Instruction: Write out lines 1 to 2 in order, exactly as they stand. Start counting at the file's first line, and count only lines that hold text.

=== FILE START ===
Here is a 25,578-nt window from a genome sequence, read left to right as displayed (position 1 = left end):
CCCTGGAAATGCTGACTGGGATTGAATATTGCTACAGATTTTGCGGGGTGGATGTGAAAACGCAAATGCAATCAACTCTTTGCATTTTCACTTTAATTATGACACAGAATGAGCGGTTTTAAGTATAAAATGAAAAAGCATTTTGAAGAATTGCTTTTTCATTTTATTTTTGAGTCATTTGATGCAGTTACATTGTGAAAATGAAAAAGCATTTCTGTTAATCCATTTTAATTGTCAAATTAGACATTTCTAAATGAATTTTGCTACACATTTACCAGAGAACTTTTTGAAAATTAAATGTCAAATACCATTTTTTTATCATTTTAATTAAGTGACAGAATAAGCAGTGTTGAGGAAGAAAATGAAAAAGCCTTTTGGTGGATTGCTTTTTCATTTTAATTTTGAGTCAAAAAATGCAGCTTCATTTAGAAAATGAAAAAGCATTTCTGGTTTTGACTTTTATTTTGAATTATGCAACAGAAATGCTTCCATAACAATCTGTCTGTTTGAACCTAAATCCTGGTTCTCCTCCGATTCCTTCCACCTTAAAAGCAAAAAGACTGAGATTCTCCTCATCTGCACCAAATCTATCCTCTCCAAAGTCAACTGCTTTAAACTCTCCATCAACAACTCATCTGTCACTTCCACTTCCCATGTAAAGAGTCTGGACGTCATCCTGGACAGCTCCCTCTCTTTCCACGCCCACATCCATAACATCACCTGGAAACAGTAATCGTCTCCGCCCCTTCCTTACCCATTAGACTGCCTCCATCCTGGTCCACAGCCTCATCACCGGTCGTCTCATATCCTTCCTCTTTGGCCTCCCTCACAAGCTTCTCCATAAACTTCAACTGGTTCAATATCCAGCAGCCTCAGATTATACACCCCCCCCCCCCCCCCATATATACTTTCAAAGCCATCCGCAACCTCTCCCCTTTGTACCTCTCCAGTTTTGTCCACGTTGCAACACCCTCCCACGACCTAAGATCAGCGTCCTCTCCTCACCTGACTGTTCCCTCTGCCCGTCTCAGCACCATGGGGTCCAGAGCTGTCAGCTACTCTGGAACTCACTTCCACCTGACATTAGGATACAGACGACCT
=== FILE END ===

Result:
Here is a 25,578-nt window from a genome sequence, read left to right as displayed (position 1 = left end):
CCCTGGAAATGCTGACTGGGATTGAATATTGCTACAGATTTTGCGGGGTGGATGTGAAAACGCAAATGCAATCAACTCTTTGCATTTTCACTTTAATTATGACACAGAATGAGCGGTTTTAAGTATAAAATGAAAAAGCATTTTGAAGAATTGCTTTTTCATTTTATTTTTGAGTCATTTGATGCAGTTACATTGTGAAAATGAAAAAGCATTTCTGTTAATCCATTTTAATTGTCAAATTAGACATTTCTAAATGAATTTTGCTACACATTTACCAGAGAACTTTTTGAAAATTAAATGTCAAATACCATTTTTTTATCATTTTAATTAAGTGACAGAATAAGCAGTGTTGAGGAAGAAAATGAAAAAGCCTTTTGGTGGATTGCTTTTTCATTTTAATTTTGAGTCAAAAAATGCAGCTTCATTTAGAAAATGAAAAAGCATTTCTGGTTTTGACTTTTATTTTGAATTATGCAACAGAAATGCTTCCATAACAATCTGTCTGTTTGAACCTAAATCCTGGTTCTCCTCCGATTCCTTCCACCTTAAAAGCAAAAAGACTGAGATTCTCCTCATCTGCACCAAATCTATCCTCTCCAAAGTCAACTGCTTTAAACTCTCCATCAACAACTCATCTGTCACTTCCACTTCCCATGTAAAGAGTCTGGACGTCATCCTGGACAGCTCCCTCTCTTTCCACGCCCACATCCATAACATCACCTGGAAACAGTAATCGTCTCCGCCCCTTCCTTACCCATTAGACTGCCTCCATCCTGGTCCACAGCCTCATCACCGGTCGTCTCATATCCTTCCTCTTTGGCCTCCCTCACAAGCTTCTCCATAAACTTCAACTGGTTCAATATCCAGCAGCCTCAGATTATACACCCCCCCCCCCCCCCCATATATACTTTCAAAGCCATCCGCAACCTCTCCCCTTTGTACCTCTCCAGTTTTGTCCACGTTGCAACACCCTCCCACGACCTAAGATCAGCGTCCTCTCCTCACCTGACTGTTCCCTCTGCCCGTCTCAGCACCATGGGGTCCAGAGCTGTCAGCTACTCTGGAACTCACTTCCACCTGACATTAGGATACAGACGACCT